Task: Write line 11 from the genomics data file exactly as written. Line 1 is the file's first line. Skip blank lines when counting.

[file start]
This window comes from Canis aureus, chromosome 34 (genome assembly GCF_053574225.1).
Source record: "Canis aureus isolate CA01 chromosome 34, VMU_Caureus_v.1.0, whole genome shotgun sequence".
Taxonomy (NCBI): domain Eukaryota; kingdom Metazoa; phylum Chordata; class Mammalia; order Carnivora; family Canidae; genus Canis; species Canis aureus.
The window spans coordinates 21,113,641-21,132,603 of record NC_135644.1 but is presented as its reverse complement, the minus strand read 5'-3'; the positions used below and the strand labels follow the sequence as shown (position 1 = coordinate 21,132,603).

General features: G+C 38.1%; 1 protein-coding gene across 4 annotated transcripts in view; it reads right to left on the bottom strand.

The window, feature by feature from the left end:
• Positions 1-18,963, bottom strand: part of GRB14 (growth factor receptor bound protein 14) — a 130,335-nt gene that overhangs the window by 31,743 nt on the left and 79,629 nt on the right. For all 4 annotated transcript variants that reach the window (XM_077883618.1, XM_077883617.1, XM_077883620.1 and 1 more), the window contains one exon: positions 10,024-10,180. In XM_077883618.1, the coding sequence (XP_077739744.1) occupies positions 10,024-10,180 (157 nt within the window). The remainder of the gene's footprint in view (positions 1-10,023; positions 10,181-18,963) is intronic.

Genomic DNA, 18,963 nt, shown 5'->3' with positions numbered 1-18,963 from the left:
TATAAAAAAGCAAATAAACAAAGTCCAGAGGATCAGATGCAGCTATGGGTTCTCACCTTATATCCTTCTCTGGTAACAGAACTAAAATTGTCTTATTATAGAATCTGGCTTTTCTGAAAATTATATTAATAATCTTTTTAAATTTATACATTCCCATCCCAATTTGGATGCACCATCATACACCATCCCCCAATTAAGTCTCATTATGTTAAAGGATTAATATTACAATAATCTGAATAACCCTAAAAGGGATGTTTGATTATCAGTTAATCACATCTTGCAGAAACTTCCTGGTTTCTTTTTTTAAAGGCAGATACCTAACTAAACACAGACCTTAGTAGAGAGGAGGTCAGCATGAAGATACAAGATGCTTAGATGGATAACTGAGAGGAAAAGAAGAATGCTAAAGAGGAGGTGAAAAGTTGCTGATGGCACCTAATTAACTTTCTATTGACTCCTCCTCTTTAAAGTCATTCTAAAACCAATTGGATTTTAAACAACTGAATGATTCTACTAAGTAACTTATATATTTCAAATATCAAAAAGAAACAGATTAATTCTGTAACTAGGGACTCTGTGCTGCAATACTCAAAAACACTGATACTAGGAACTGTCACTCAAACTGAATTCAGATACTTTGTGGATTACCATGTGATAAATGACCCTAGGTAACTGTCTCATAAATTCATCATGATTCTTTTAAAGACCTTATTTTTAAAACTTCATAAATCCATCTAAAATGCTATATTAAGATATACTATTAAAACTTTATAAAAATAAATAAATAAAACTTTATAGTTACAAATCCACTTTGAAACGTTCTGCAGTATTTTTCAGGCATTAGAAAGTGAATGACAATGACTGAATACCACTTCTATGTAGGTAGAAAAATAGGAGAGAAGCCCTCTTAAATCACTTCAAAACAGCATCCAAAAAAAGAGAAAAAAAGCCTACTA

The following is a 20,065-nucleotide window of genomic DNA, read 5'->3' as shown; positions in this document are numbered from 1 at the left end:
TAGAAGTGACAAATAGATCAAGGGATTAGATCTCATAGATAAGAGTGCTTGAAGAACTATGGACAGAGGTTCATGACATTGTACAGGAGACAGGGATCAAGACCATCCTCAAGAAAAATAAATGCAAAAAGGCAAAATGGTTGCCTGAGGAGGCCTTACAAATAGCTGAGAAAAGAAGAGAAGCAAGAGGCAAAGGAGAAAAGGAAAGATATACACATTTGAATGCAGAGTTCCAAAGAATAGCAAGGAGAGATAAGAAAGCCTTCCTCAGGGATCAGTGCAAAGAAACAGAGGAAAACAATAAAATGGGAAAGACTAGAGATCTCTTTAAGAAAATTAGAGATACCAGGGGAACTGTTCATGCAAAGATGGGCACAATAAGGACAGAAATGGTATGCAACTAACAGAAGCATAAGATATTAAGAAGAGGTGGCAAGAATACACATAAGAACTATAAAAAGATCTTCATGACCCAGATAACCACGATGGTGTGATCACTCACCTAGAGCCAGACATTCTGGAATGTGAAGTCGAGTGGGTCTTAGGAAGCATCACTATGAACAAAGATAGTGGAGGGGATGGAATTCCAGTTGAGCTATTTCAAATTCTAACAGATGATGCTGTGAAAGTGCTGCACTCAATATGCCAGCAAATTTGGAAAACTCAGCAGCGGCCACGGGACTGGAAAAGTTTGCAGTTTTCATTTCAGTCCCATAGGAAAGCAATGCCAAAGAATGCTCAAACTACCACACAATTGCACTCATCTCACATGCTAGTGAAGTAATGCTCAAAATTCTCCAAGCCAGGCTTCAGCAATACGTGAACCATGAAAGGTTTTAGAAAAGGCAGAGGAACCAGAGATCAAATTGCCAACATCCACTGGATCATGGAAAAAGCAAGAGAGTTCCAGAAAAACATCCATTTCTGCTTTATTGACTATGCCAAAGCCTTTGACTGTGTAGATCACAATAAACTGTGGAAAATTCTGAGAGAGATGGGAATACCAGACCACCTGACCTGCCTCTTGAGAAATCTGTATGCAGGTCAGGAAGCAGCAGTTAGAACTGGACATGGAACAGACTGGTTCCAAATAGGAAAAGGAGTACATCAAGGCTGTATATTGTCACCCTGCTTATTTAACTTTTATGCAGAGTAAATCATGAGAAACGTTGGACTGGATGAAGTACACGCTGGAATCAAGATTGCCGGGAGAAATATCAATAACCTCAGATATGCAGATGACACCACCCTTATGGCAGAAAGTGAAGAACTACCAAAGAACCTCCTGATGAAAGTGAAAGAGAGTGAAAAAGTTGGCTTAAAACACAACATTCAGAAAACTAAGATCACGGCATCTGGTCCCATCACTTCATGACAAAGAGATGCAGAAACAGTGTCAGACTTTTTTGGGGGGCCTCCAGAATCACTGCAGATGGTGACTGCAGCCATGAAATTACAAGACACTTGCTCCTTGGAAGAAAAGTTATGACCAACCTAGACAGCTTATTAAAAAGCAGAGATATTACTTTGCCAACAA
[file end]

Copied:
TAGAAGTGACAAATAGATCAAGGGATTAGATCTCATAGATAAGAGTGCTTGAAGAACTATGGACAGAGGTTCATGACATTGTACAGGAGACAGGGATCAAGACCATCCTCAAGAAAAATAAATGCAAAAAGGCAAAATGGTTGCCTGAGGAGGCCTTACAAATAGCTGAGAAAAGAAGAGAAGCAAGAGGCAAAGGAGAAAAGGAAAGATATACACATTTGAATGCAGAGTTCCAAAGAATAGCAAGGAGAGATAAGAAAGCCTTCCTCAGGGATCAGTGCAAAGAAACAGAGGAAAACAATAAAATGGGAAAGACTAGAGATCTCTTTAAGAAAATTAGAGATACCAGGGGAACTGTTCATGCAAAGATGGGCACAATAAGGACAGAAATGGTATGCAACTAACAGAAGCATAAGATATTAAGAAGAGGTGGCAAGAATACACATAAGAACTATAAAAAGATCTTCATGACCCAGATAACCACGATGGTGTGATCACTCACCTAGAGCCAGACATTCTGGAATGTGAAGTCGAGTGGGTCTTAGGAAGCATCACTATGAACAAAGATAGTGGAGGGGATGGAATTCCAGTTGAGCTATTTCAAATTCTAACAGATGATGCTGTGAAAGTGCTGCACTCAATATGCCAGCAAATTTGGAAAACTCAGCAGCGGCCACGGGACTGGAAAAGTTTGCAGTTTTCATTTCAGTCCCATAGGAAAGCAATGCCAAAGAATGCTCAAACTACCACACAATTGCACTCATCTCACATGCTAGTGAAGTAATGCTCAAAATTCTCCAAGCCAGGCTTCAGCAATACGTGAACCATGAAAGGTTTTAGAAAAGGCAGAGGAACCAGAGATCAAATTGCCAACATCCACTGGATCATGGAAAAAGCAAGAGAGTTCCAGAAAAACATCCATTTCTGCTTTATTGACTATGCCAAAGCCTTTGACTGTGTAGATCACAATAAACTGTGGAAAATTCTGAGAGAGATGGGAATACCAGACCACCTGACCTGCCTCTTGAGAAATCTGTATGCAGGTCAGGAAGCAGCAGTTAGAACTGGACATGGAACAGACTGGTTCCAAATAGGAAAAGGAGTACATCAAGGCTGTATATTGTCACCCTGCTTATTTAACTTTTATGCAGAGTAAATCATGAGAAACGTTGGACTGGATGAAGTACACGCTGGAATCAAGATTGCCGGGAGAAATATCAATAACCTCAGATATGCAGATGACACCACCCTTATGGCAGAAAGTGAAGAACTACCAAAGAACCTCCTGATGAAAGTGAAAGAGAGTGAAAAAGTTGGCTTAAAACACAACATTCAGAAAACTAAGATCACGGCATCTGGTCCCATCACTTCATGACAAAGAGATGCAGAAACAGTGTCAGACTTTTTTGGGGGGCCTCCAGAATCACTGCAGATGGTGACTGCAGCCATGAAATTACAAGACACTTGCTCCTTGGAAGAAAAGTTATGACCAACCTAGACAGCTTATTAAAAAGCAGAGATATTACTTTGCCAACAA